“Tell us what was loaded on the Lady R” – OUTA


The war of words around Lady R and her supposed South African arms/weapons cargo generated comment and response from academics, civil society, politicians and others with probably the most objective coming from the Organisation Undoing Tax Abuse (OUTA).

The Randburg-headquartered civil society organisation, originally formed to end tolling on certain Gauteng highways, said South African citizens have a right to know what “our government supplies to foreign countries”. As far as can be ascertained this is the first time OUTA has involved itself in defence matters.

“There is no need for an enquiry [as announced by President Cyril Ramaphosa] at this stage. We want absolute transparency. This is not rocket science. The authorities need to tell us if anyone in government authorised the loading and supply of whatever it was onto the Lady R and, if so, whether the inventory included armaments and/or ammunition,” OUTA Chief Executive Wayne Duvenage is on record as saying.

Reacting to the demarche Minister Naledi Pandor’s International Relations and Co-operation Department issued to United States (US) Ambassador in South Africa, Reuben Brigety, a statement has it the diplomat “admitted he crossed the line” and “apologised unreservedly”. This after he was summonsed by South Africa’s international relations number one regarding remarks he made about South African weapons allegedly loaded on the Russian cargo vessel Lady R in Simon’s Town in December 2022 after she apparently unloaded Russian military equipment ordered by South Africa prior to the declaration of the worldwide COVID-19 pandemic.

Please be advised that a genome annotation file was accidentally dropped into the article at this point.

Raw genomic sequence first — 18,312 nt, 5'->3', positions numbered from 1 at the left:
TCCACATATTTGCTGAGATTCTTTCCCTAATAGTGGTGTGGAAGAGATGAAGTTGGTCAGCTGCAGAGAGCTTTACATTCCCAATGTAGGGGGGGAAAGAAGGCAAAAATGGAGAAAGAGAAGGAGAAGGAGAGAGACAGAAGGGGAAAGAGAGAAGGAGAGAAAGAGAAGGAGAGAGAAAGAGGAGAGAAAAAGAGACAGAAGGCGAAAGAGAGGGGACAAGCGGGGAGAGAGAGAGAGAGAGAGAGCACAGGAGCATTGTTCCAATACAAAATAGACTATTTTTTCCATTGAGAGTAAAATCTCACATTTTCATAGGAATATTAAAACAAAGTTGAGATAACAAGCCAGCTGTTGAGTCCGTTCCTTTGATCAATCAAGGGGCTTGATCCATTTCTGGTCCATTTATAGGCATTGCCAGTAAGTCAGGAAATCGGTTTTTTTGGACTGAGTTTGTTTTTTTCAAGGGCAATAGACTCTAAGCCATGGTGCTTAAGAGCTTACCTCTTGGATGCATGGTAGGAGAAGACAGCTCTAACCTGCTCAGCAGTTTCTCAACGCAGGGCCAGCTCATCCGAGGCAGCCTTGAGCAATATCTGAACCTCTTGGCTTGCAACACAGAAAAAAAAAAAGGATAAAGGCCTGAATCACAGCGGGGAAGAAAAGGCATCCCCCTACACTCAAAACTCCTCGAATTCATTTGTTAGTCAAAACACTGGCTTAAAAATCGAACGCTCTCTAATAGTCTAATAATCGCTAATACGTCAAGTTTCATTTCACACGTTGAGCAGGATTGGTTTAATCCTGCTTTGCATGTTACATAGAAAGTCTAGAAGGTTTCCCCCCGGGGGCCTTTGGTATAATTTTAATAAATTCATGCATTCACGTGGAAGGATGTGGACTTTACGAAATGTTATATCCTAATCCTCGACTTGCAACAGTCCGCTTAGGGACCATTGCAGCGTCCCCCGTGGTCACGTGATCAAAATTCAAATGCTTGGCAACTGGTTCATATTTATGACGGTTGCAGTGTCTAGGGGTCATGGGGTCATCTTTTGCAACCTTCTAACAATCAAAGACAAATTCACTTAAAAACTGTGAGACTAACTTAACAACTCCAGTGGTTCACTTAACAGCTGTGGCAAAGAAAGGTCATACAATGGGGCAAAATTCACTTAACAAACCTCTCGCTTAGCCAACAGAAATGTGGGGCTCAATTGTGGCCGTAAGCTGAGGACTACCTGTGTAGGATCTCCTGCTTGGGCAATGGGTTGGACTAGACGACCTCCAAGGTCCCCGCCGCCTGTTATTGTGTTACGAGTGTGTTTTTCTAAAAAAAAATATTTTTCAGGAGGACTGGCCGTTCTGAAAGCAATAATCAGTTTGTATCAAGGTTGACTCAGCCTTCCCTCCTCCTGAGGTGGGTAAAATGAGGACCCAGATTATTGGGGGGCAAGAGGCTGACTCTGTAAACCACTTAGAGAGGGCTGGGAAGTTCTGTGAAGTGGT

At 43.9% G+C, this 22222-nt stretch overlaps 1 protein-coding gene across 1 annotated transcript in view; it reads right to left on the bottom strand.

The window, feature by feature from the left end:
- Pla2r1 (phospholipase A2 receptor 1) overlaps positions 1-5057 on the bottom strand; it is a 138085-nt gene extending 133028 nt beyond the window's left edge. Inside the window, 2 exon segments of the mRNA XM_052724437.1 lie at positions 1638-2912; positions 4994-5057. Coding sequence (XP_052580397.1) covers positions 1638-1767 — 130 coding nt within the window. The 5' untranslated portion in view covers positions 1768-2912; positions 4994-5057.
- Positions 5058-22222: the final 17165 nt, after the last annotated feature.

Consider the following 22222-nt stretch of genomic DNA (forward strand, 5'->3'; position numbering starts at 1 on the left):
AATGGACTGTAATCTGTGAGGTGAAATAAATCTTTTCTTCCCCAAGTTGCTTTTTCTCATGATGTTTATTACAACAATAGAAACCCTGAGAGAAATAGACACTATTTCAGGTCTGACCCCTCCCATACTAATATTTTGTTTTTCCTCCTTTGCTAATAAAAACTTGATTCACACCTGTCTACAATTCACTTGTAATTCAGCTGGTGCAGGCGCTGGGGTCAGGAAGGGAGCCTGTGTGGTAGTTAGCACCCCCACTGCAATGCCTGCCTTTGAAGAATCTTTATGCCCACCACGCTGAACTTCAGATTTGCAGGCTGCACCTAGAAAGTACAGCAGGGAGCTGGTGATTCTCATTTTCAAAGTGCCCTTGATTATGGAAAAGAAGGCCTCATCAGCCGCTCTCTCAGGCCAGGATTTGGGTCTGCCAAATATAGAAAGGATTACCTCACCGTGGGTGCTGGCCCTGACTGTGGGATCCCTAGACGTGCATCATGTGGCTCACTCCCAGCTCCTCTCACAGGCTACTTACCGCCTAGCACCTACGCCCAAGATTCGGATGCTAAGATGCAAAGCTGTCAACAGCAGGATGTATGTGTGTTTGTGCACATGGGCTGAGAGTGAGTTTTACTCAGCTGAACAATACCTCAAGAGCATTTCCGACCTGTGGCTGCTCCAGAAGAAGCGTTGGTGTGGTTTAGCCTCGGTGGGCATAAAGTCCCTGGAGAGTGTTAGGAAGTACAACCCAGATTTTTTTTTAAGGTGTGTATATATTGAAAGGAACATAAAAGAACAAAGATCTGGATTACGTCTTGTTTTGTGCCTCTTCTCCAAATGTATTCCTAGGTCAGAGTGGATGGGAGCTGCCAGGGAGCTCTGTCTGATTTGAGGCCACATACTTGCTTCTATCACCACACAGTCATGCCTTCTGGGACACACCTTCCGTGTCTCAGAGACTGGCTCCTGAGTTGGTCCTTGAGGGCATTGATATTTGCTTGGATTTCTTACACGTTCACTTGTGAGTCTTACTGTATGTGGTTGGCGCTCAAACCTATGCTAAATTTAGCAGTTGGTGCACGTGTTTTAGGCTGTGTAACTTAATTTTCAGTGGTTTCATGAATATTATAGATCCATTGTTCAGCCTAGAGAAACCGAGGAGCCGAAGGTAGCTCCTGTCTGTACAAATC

Democratic Alliance (DA) shadow defence and military veterans minister Kobus Marais, still unanswered by Minister Thandi Modise on the Lady R and her cargo in letters and Parliamentary questions, maintains Ramaphosa has to remove Modise. He has it Modise’s “unresponsiveness to my probing questions and desperate requests for clarity make it clear she knew what was going on and has since tried to cover it up – she must go”.

Another addition to the Lady R comment list was Julius Malema’s Economic Freedom Fighters (EFF), by way of a three-page statement. It included a reference to the Lady R by way of stating its arrival at Naval Base (NB) Simon’s Town was “consistent with international best practice” and that the US “has absolutely no right and permission to interfere with South Africa’s sovereign right to determine who she trades with and who her friends are”.

The statement further calls for the immediate dismissal of the US Ambassador from South Africa for his “unbecoming, undiplomatic and outrightly irresponsible approach to diplomatic relations”.

There is still no indication from the South African Presidency which retired judge will head the Lady R enquiry announced last week by Ramaphosa or what its terms of reference will encompass.

The enquiry “will allow for facts to be established and for role players to be identified. Anyone found to have broken the law will face severe consequences,” the Department of International Relations and Co-operation (DIRCO) said on Friday.